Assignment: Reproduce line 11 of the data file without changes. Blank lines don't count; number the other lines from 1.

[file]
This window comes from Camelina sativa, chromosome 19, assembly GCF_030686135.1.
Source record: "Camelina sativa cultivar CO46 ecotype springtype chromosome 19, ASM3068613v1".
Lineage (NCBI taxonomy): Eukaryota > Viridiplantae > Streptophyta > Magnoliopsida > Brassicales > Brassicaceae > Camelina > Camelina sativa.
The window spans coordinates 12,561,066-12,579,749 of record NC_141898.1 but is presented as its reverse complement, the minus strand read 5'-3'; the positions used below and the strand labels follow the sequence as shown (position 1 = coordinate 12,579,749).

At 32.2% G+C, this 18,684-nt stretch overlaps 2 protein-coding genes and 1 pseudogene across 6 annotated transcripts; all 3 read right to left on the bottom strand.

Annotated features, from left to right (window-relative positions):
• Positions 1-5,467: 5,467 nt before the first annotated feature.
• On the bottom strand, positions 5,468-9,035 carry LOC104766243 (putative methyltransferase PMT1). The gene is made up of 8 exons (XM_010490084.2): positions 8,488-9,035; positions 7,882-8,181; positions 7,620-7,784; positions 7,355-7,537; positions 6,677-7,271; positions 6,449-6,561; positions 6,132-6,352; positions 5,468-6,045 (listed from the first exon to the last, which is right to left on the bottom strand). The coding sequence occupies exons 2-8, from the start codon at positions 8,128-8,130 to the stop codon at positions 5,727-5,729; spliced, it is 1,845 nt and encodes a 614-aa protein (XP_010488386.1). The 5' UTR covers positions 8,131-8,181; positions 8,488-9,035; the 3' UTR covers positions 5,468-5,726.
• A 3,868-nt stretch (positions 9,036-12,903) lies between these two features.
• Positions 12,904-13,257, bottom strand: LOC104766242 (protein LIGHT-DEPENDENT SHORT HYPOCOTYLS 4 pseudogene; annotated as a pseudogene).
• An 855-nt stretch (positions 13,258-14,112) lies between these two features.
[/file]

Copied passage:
• An 855-nt stretch (positions 13,258-14,112) lies between these two features.